Alex Lustig transforms rap beats into ambient soundscapes and is making an Impact
The Juno nominated producer is breaking into his own identity
At only 23-years old and with a SoundCloud page barely a year old, Alex Lustig has already received the honor of a Juno nomination - the Canadian equivalent of a Grammy.
The Antwerp, Belgium-based producer is a rising star on the hip-hop circuit, working with major modern day stalwarts of the genre like Machine Gun Kelly, Young Thug, Hoodie Allen, Skeme and more. After years of perfecting his sound in the rap realm and sitting on catalogue's worth of production material playing on an entirely different spectrum of electronic music, Alex Lustig decided to launch his own solo career, blasting off with a viral single called 'Light'.
Big things are on the horizon for the up-and-coming producer in his own right, but there's also plenty to get to know about his already prolific career navigating the hip-hop realm.
Get into an exclusive Q+A and diverse mix, below.
Was music a big part of your childhood?
When I was about 8, my mom bought a piano out of nowhere. She started saying, “Alex, you should start playing,” and she found a teacher for me and I started getting into it. Then, I started not doing so well in school but she said I could make up for doing poorly in school by playing three hours of piano, everyday. I couldn’t even skip one day.
Then when I was 15 or 16, I started going to school even less and my mom said that was only okay if I did five hours a day of piano and eventually, she brought me to the Conservatorium in Belgium to learn classical music. Then when I was 18, I ended up going to London where my sister was studying to study music production, but I never went to the classes because I hated being taught. I went to Montreal for a year when I was 19. I was going to study at university there, went for a day and then I said “fuck it,” it wasn’t for me and I decided that day to go 100 per cent into music.
Everyone I work with says I work very melodically, because that’s where my background comes from. My mom would always play opera at home, and she’d bring me too - drag me to these operas for four hours. Or, I’d come home from school and classical music would be blaring through the house super loud and she’d ask, “Alex, who is playing?” I’d say I don’t know but she’d keep pressuring me until I answered and knew!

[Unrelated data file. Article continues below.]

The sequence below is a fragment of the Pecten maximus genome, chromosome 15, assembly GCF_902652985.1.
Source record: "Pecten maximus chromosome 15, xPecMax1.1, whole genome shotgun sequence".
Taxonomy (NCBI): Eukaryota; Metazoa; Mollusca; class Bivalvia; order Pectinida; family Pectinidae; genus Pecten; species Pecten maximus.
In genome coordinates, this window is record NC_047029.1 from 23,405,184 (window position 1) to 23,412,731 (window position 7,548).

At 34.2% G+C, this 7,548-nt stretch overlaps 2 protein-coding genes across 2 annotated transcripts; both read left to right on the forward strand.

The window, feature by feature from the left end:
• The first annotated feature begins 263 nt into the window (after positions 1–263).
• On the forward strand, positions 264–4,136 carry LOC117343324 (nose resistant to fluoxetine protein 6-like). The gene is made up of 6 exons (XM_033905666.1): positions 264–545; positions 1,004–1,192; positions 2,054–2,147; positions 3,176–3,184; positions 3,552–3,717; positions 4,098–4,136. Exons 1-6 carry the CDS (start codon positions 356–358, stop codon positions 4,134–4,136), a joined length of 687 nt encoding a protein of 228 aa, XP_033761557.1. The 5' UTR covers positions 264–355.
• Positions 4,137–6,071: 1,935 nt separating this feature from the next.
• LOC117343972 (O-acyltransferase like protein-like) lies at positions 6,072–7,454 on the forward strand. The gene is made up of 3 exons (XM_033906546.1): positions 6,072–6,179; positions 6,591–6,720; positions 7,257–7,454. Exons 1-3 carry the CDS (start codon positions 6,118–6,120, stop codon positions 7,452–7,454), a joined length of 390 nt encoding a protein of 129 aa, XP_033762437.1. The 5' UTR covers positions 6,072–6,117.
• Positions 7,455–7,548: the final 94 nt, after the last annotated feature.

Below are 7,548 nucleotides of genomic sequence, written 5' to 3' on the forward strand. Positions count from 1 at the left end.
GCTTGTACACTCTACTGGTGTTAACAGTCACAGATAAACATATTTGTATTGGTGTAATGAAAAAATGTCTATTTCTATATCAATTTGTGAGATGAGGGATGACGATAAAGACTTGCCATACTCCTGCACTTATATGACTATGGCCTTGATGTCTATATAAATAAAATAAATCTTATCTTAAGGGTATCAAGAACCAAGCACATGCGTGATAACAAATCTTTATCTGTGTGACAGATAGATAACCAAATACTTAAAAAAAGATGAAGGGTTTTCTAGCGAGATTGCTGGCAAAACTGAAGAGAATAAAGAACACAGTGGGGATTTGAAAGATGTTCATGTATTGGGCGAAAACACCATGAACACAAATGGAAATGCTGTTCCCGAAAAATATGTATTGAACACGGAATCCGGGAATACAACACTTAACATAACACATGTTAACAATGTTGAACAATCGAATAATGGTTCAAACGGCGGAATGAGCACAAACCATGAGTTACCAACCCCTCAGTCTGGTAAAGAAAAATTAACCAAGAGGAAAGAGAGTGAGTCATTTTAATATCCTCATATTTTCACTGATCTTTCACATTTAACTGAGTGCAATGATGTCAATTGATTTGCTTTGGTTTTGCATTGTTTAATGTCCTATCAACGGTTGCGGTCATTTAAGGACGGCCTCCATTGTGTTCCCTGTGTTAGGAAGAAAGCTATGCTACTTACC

Your mom seems to have played a huge part in instilling your interest in music.
She’s so funny, she knows every classical piece of music, every artist... then I’d play her some Skrillex and at first she’ll be unsure about it, but then one time I caught her blasting Skrillex on her own. She's great.
Tell me how you jumped from piano to producing music.
I had these big headphones when I was 13 and I’d play super loud music at school and my science teacher, Mr. Jordan, would come up to me and tell me I was playing music too loudly. He’d tell me that it was bad for my ears but I’d keep doing it, and one day he told me he was starting a class after school about music production. He saw I was obsessed with music and invited me, so I said, "why not."
I was hooked after that and I got my hands on a cracked version of Ableton. My mom would usually make me play piano first thing when I woke up, so I started sneakily waking up at like 5 AM to work on production so she wouldn't know.
I had to prove it to her, you know? She believed strongly in dedicating your all to become good at something and to her, it was piano. But eventually she saw how much I loved producing music though, and let me run with it.
You described your own music as melodic, and that has sort of become the way your sound is defined. Where do you think that inspiration comes from?
I have an anxiety disorder, and I was 17 I had a psychotic episode. I was taking medication and was in a spot where I wasn’t creating anything. I was taking these pills that made my mind stop thinking. I felt like a zombie.
I remember I’d go to my computer to produce, and get anxious because I couldn’t create. One day, I stopped taking the medication and I instead, ordered a book on anxiety because I realized that no one had actually ever told me what it was. I learned that the only thing you have to do when you’re having a panic attack is to accept it. The problem is is that you’re trying to help yourself the whole time when you’re having one, but you are tiring your mind even more when you do that. Then your mind gets so tired that it shuts down, and then you just become anxious about being anxious. Once you accept it, it just stops.
What calmed me down then was ambient music, in movies and stuff. Strictly then, I started doing more ambient stuff because it made me feel more comfortable. Big reverbs - they calm you down.
But also, the less and less I have anxiety, I start to experiment with trap beats like I made when I was younger, but blending in the ambient sounds and styles. Especially on my own sounds.